American Idol Finalists are Worship Leaders

From MTV News:

This season... a large number of those faithful viewers have more than a casual pop-culture interest in the show: They're Christians who are also watching because more than half of this year's crop of finalists — including Danny Gokey, Michael Sarver, Kris Allen, Scott MacIntyre, Matt Giraud and Lil Rounds — either have a strong affiliation with the church or are worship leaders in their communities.

"I think that Christians probably watch the show all the time but maybe don't admit it. But this gives them someone to root for in this cast who is not just talented but also follows their faith, and people want to get behind contestants who align with their views," said Joanne Brokaw, who writes the Gospel Soundcheck" column for the spirituality Web site "Christian music has always had this cheesy label attached to it, and this shows that a Christian singer can have artistic integrity and they are people who can really sing."

I'm sorry. Maybe it's just me. But does participating in American Idol really show someone's "artistic integrity"??

A worship leader friend of mine once asked me for some advice about American Idol. She was interested in auditioning, and I asked her why she would want to do that. What would be the motivation?

And I didn't just mean what would be the few good motivations. I mean what would be ALL of the motivations. How could you protect yourself from pride, from ego, from self-glory? What if you won? Your life would change. Would you want it to change that way? And if so, why? What are all of the things you are truly seeking when you audition for American Idol?

I blogged a while back about my decision making process regarding professionally recording the music I write. I still have not moved forward with that. I am SO hesitant to do so, because I know my own faults and failings. And as many good reasons as I could come up with for pursuing recording (sharing God's gift with the world, enriching and edifying the lives of others...), I can't escape myself and my need to have my ego stroked, to have others like me and my talent, to receive affirmation of my abilities, to become rich and famous... but all for the glory of God, right? That's the loophole, right? If God gets some glory, then its okay if I do too?

As much as I am not a fan of the corporate CCM industry, which exists on self promotion and self exaltation, I am even LESS a fan of American Idol. To me, the name says it all.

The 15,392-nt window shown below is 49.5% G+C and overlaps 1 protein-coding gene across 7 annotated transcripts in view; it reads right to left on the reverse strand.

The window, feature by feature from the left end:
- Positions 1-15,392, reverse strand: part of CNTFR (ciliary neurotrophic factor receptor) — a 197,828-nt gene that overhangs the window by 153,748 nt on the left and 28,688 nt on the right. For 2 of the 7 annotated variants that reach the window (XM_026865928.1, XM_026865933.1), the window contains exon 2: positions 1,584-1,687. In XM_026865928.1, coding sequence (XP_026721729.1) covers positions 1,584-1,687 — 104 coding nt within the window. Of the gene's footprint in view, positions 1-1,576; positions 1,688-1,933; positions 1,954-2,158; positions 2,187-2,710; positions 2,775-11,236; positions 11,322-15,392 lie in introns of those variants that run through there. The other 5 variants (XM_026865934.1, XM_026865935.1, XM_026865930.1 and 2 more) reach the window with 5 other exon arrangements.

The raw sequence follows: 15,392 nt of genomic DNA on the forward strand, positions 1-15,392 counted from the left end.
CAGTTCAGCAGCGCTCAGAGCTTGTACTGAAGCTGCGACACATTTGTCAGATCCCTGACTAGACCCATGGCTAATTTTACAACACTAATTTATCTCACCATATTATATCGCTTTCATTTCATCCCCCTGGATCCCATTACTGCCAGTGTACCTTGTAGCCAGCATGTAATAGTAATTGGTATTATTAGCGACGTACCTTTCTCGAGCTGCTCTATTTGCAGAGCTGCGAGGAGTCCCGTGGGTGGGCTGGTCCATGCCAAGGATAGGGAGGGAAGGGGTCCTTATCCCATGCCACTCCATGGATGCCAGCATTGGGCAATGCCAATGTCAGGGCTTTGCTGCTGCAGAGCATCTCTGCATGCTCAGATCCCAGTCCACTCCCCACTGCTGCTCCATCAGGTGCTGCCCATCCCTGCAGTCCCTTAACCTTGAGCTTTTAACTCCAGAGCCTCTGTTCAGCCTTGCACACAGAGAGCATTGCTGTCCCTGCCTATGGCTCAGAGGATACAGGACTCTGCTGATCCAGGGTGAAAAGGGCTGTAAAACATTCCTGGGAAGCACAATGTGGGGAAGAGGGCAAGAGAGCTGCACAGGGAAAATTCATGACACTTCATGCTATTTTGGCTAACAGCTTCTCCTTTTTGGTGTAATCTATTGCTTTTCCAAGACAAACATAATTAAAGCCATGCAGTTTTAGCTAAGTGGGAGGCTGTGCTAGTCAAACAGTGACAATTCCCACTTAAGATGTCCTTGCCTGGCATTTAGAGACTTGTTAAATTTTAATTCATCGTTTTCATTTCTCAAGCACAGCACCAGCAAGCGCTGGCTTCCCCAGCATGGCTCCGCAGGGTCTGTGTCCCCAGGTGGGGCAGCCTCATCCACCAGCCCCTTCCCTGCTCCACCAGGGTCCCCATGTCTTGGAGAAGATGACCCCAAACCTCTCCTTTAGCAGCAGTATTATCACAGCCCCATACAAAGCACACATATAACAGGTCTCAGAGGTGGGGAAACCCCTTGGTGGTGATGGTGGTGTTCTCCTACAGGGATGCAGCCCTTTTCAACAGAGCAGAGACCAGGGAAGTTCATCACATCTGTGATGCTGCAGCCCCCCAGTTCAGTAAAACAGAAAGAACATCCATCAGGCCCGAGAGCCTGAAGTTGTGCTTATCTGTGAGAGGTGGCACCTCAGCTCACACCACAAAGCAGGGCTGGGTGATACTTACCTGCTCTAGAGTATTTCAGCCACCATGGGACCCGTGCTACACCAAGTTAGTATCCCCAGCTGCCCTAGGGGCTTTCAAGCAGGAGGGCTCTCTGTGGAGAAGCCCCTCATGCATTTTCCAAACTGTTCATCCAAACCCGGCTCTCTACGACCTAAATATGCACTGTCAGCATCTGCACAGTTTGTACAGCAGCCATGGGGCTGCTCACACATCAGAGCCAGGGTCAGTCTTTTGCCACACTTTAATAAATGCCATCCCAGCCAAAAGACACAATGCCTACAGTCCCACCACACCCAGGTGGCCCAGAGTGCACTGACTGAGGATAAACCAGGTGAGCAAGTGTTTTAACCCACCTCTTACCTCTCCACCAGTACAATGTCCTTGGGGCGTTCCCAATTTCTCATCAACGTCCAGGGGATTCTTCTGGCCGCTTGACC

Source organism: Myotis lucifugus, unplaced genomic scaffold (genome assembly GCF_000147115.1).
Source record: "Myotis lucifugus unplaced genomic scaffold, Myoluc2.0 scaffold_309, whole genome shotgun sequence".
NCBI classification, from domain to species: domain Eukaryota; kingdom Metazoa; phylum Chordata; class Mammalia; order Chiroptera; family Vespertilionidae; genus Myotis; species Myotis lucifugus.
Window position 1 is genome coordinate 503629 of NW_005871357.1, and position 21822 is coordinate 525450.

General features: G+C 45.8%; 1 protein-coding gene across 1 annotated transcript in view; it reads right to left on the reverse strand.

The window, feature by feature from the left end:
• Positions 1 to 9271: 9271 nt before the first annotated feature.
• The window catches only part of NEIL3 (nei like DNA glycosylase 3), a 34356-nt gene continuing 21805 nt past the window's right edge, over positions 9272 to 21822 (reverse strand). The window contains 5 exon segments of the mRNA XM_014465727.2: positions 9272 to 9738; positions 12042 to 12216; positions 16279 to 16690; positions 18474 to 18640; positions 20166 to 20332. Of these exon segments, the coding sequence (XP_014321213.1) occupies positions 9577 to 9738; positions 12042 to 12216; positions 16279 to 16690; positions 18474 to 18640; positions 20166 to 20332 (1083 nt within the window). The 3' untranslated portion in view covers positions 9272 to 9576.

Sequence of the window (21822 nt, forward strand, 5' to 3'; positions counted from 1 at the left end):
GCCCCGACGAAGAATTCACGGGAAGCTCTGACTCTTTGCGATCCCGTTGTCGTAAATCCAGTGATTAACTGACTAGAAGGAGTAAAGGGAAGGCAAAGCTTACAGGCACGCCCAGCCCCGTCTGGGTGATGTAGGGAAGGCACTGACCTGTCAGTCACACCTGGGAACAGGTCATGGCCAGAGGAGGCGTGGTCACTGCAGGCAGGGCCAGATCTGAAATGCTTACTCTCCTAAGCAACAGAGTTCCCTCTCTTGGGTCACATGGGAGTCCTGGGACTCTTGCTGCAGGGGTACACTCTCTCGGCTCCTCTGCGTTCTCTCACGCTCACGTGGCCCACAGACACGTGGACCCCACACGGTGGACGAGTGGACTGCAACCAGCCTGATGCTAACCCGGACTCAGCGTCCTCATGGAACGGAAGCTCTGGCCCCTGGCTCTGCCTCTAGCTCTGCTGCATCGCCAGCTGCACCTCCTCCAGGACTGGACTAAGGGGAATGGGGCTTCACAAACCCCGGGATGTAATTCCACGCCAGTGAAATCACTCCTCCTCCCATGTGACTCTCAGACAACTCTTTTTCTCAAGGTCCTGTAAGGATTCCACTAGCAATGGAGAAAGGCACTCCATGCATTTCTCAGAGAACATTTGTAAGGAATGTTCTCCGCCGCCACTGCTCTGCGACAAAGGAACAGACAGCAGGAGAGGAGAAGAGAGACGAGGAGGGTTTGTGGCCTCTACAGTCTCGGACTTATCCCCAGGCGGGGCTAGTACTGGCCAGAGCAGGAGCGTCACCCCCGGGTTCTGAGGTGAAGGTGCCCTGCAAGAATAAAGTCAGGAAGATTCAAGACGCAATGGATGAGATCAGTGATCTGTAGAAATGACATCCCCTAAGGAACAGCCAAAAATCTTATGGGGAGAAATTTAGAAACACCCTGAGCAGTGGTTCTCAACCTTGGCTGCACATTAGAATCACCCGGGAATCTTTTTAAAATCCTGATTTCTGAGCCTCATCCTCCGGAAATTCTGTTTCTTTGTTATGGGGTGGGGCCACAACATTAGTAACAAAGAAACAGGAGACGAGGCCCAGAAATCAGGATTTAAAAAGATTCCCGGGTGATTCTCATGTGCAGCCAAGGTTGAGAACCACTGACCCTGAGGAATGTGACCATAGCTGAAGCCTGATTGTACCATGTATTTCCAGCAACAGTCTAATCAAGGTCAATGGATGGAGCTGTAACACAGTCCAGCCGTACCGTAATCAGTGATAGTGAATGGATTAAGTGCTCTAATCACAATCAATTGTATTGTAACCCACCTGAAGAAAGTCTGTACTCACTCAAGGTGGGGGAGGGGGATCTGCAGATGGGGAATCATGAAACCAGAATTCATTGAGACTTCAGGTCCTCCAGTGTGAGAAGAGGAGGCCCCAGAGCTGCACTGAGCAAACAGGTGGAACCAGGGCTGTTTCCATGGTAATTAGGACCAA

What am I most surprised by?

The demographics of the conference. I don't have anything to go on but observation. But there seems to be quite a large group of boomers and older. Maybe even half?? This conference has really delivered on the promise of denominational and age diversity. Catholic, Anabaptist, Mainline, Evangelical, etc. We're all here.

What am I most disappointed by? We look about 99% white. This was an issue of great conversation at Glorietta in 2007. Has there been much progress? How do we make progress?? Please someone give me an answer. If we miss it on diversity, we have missed it completely.

Ken Bussell
Minister of Music & Adult Ministry
Our Place Christian Church
Sent via BlackBerry

ECC - Shane Claiborne

Just finished discussing the Shane Claiborne talk. What a motivational time. I was most moved by just his sheer quantity of authentic stories, his participation in community and in the lives of others, story after story of God moving and working through the lives of people.

One story, Shane just got back from spending time with the Amish and Mennonites in Indiana. His discovery of an underground railroad for AWOL soldiers, his recollections of the recent shootings and the response of the Amish toward the shooter's family. Amazing Grace.

I have to admit, that as Shane began speaking, I just had to put my blackberry down and listen. It was hard to twitter during his talk, because he wasn't as full of good quotes as some of the earlier speakers. But he was full of stories. Of real stories. And I actually liked that a lot. Stories just don't twitter well at a 140 characters! So I just sat back and drank it in.

Thanks Shane.

Ken Bussell
Minister of Music & Adult Ministry
Our Place Christian Church
Sent via BlackBerry

Alexie Torres-Fleming Part II

As a person who has worked in social justice ministries for many years, I had become very comfortable reading Ezekiel 37, the valley of dry bones, and seeing urban renewal, seeing new life breathed into dead neighborhoods, seeing the poor and broken raised up as a vast and powerful army....